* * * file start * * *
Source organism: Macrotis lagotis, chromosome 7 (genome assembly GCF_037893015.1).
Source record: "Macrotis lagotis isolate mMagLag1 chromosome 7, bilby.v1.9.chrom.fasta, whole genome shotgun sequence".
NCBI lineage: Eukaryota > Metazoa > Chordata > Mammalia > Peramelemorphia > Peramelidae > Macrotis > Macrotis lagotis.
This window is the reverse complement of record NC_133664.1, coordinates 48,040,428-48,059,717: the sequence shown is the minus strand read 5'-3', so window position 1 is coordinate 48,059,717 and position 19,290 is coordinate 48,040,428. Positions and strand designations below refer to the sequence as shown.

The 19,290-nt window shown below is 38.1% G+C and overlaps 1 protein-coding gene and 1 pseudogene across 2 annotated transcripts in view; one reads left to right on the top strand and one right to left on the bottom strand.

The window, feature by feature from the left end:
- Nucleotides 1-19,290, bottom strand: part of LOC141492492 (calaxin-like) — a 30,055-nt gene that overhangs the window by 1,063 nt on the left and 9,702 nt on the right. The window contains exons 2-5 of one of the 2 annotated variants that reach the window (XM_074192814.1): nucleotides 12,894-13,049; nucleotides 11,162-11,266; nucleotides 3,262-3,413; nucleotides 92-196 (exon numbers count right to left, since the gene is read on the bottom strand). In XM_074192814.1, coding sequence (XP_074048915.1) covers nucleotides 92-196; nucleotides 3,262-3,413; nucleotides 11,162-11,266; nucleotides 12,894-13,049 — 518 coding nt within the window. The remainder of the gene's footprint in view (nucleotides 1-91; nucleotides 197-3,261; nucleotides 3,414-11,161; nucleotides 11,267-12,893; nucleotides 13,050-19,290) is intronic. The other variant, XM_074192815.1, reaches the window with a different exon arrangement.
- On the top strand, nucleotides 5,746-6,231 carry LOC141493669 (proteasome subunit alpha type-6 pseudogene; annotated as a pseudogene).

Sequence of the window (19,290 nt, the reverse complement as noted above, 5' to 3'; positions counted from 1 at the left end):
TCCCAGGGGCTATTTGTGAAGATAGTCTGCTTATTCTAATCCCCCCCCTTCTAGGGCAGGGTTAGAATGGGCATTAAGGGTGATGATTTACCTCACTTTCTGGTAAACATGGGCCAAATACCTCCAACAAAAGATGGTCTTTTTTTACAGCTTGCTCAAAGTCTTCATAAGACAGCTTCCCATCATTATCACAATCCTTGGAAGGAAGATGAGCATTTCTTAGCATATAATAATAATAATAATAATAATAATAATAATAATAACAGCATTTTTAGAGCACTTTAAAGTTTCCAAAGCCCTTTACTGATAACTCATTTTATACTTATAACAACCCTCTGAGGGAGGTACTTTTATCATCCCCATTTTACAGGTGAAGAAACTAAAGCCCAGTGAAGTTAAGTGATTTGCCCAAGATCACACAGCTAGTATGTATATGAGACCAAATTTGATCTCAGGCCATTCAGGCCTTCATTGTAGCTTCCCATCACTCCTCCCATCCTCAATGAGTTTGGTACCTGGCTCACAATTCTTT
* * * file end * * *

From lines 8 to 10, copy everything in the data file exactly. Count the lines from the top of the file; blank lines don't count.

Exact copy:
- On the top strand, nucleotides 5,746-6,231 carry LOC141493669 (proteasome subunit alpha type-6 pseudogene; annotated as a pseudogene).

Sequence of the window (19,290 nt, the reverse complement as noted above, 5' to 3'; positions counted from 1 at the left end):
TCCCAGGGGCTATTTGTGAAGATAGTCTGCTTATTCTAATCCCCCCCCTTCTAGGGCAGGGTTAGAATGGGCATTAAGGGTGATGATTTACCTCACTTTCTGGTAAACATGGGCCAAATACCTCCAACAAAAGATGGTCTTTTTTTACAGCTTGCTCAAAGTCTTCATAAGACAGCTTCCCATCATTATCACAATCCTTGGAAGGAAGATGAGCATTTCTTAGCATATAATAATAATAATAATAATAATAATAATAATAATAACAGCATTTTTAGAGCACTTTAAAGTTTCCAAAGCCCTTTACTGATAACTCATTTTATACTTATAACAACCCTCTGAGGGAGGTACTTTTATCATCCCCATTTTACAGGTGAAGAAACTAAAGCCCAGTGAAGTTAAGTGATTTGCCCAAGATCACACAGCTAGTATGTATATGAGACCAAATTTGATCTCAGGCCATTCAGGCCTTCATTGTAGCTTCCCATCACTCCTCCCATCCTCAATGAGTTTGGTACCTGGCTCACAATTCTTT